5. Lamar Jackson

Jackson is what you would call Mariota on steroids. A better comparison that does not involve illegal substances is a modern day Michael Vick. His explosiveness made the game seem so much slower to him than real life. Jackson had 1,571 rushing yards and 3,500 passing yards, which are numbers you only see if you are playing the NCAA video game. He even scored 42 total touchdowns for good measure. His Heisman winning season was so amazing and eye-catching that his junior campaign went underappreciated.

4. Robert Griffin III

If you like high scoring and long passes, then you would have liked Griffin III. The Baylor Bears shocked the world due in large to the play of one RG3. They went from being the doormat of college football to winning 10 games in 2011. Every week he was throwing for ridiculous numbers and his team was scoring even crazier numbers. The team averaged 45.3 points per game. In the Alamo Bowl, they put up 67. Up until then, the Heisman had been an award given to a player competing for the national championship. RG3’s 4,293 passing yards, 699 rushing yards, and 47 total scores were too much to ignore.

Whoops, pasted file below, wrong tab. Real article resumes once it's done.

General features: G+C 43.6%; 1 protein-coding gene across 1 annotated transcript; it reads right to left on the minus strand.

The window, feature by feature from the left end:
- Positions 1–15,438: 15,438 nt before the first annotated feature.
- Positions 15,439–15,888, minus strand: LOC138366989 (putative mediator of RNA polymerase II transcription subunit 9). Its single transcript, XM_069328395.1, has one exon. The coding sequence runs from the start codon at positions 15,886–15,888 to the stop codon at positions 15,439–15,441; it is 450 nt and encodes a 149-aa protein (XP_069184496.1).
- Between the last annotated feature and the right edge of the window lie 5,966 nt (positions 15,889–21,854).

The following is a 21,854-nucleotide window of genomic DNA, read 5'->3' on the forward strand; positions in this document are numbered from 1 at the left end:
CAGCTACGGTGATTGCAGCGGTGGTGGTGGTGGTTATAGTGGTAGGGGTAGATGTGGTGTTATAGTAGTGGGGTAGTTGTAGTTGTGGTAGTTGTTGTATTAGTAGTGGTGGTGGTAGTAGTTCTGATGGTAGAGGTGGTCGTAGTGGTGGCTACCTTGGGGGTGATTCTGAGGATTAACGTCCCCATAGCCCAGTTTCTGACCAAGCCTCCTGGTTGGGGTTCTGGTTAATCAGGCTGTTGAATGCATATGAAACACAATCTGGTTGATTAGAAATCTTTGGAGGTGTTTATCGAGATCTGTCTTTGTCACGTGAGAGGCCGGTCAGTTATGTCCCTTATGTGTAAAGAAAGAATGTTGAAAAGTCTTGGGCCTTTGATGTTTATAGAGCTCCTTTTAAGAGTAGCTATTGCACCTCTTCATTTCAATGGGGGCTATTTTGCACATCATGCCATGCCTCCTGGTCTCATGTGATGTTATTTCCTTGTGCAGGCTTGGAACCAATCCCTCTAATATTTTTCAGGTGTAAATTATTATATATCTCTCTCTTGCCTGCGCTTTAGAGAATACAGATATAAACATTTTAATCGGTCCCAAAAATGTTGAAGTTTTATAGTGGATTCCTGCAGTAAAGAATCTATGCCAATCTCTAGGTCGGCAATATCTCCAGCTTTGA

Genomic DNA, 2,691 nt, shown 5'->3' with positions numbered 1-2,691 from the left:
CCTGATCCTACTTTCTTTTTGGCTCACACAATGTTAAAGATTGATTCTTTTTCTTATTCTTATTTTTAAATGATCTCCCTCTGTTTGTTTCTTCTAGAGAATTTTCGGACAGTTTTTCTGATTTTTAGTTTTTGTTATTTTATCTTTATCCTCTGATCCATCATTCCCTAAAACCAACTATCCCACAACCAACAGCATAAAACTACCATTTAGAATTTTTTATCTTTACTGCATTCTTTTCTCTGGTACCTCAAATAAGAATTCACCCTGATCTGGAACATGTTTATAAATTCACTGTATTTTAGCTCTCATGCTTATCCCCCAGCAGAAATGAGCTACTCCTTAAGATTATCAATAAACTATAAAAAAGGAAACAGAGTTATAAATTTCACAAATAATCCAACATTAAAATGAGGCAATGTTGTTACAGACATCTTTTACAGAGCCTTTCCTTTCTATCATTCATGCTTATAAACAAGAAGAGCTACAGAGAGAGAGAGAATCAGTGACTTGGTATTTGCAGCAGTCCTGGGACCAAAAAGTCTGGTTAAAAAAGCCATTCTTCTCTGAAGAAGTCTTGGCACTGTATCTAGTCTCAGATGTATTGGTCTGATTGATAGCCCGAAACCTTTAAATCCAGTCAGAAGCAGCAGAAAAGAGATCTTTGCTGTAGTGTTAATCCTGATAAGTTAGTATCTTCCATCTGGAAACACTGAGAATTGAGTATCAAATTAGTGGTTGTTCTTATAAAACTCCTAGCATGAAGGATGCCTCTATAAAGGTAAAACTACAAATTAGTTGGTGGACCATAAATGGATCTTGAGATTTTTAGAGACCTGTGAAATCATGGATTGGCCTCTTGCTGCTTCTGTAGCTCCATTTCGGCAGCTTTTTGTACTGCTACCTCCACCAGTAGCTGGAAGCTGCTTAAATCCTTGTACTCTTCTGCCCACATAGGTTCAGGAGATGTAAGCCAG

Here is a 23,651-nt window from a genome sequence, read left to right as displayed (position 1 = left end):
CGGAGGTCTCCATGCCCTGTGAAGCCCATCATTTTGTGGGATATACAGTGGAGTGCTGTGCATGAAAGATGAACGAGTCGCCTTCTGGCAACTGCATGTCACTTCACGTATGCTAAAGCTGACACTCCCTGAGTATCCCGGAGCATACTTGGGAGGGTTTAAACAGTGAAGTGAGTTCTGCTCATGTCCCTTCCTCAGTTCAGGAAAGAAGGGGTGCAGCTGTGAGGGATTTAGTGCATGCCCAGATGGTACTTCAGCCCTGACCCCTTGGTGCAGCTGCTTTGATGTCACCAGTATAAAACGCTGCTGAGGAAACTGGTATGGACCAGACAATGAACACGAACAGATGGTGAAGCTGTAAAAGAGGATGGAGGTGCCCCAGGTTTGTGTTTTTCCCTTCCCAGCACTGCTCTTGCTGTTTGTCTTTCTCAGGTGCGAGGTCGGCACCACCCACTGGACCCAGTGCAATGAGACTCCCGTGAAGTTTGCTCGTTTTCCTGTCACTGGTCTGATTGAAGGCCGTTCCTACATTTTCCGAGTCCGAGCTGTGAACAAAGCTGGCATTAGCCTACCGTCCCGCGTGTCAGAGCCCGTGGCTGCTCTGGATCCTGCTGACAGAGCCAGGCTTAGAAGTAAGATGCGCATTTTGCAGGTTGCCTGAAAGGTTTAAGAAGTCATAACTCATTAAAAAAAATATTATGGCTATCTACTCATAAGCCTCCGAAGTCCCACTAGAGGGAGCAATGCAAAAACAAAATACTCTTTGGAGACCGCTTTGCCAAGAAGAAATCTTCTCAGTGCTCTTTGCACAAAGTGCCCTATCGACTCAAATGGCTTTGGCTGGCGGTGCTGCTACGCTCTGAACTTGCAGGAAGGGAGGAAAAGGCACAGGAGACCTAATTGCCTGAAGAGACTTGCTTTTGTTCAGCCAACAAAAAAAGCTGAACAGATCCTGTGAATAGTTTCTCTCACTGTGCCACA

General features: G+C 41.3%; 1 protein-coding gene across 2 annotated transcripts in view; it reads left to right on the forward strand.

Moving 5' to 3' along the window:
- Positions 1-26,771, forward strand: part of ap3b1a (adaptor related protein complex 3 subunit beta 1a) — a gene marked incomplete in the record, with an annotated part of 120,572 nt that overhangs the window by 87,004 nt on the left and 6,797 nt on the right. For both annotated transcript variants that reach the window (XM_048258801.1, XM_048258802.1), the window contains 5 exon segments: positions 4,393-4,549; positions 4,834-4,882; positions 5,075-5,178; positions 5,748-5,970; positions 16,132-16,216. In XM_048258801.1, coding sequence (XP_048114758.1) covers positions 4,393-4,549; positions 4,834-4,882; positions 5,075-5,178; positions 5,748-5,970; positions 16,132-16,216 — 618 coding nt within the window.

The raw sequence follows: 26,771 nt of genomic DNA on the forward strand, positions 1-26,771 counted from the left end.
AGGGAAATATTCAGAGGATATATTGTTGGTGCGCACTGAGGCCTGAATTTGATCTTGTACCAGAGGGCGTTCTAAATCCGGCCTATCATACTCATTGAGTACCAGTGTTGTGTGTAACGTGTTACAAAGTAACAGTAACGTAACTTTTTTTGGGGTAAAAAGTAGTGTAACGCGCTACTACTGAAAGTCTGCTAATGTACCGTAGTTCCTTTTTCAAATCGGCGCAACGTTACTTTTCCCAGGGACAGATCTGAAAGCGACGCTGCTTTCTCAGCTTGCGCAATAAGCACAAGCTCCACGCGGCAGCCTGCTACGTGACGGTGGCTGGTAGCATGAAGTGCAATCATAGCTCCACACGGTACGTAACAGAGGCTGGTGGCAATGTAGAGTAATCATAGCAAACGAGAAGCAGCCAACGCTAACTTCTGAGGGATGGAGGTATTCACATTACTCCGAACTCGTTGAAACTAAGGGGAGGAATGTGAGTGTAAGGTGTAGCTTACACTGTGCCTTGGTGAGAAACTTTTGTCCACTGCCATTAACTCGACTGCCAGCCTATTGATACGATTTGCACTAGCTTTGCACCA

3. Jameis Winston

Another player who was amazing on the field, but had character issues and misunderstandings off the field was Florida State Seminoles’ leader Winston. He was the second freshman to win the award and he did it in eloquent fashion. When Winston was on the field, no matter what the score was, FSU always had a chance to win with his quick decision making. Winston passed for over 4,000 yards and 40 touchdowns as that was enough to get the hardware despite his inability to run the ball. The Seminoles propensity to blow teams out and Winston’s clutch moments, versus Clemson and Auburn, made him immortal in FSU history.

2. Johnny Manziel

While at Texas A&M, Manziel was money just like the “ATM” letters he wore on his helmet every week. Simply put, he was lightning in a bottle as he changed the complexion of college football. Manziel made it to where coaches had to recruit faster defensive linemen to contain him or he would burn them. The year he won the Heisman he became the first freshman to do so as no one had ever seen a player do what he did. Johnny Football racked up 1,410 rushing yards and over 3,700 passing yards. His “Heisman Moment” came against Alabama when he lost the ball and found his receiver in the end zone for a touchdown, upsetting the Crimson Tide.

1. Cam Newton

Newtonwill forever be immortalized in the college ranks. He did it all in 2010 as he won the national championship, Heisman, and he beat Bama while trailing at the half to keep those championship and Heisman hopes alive. He could run the ball, he could pass, he could motivate his team, and he could probably paint your fence if you needed the work done. Newton was just that good. It was almost unfair because at quarterback he was bigger than linebackers and even some d-linemen. His lone season at Auburn was legendary as he rushed for 20 touchdowns and threw for 30 more.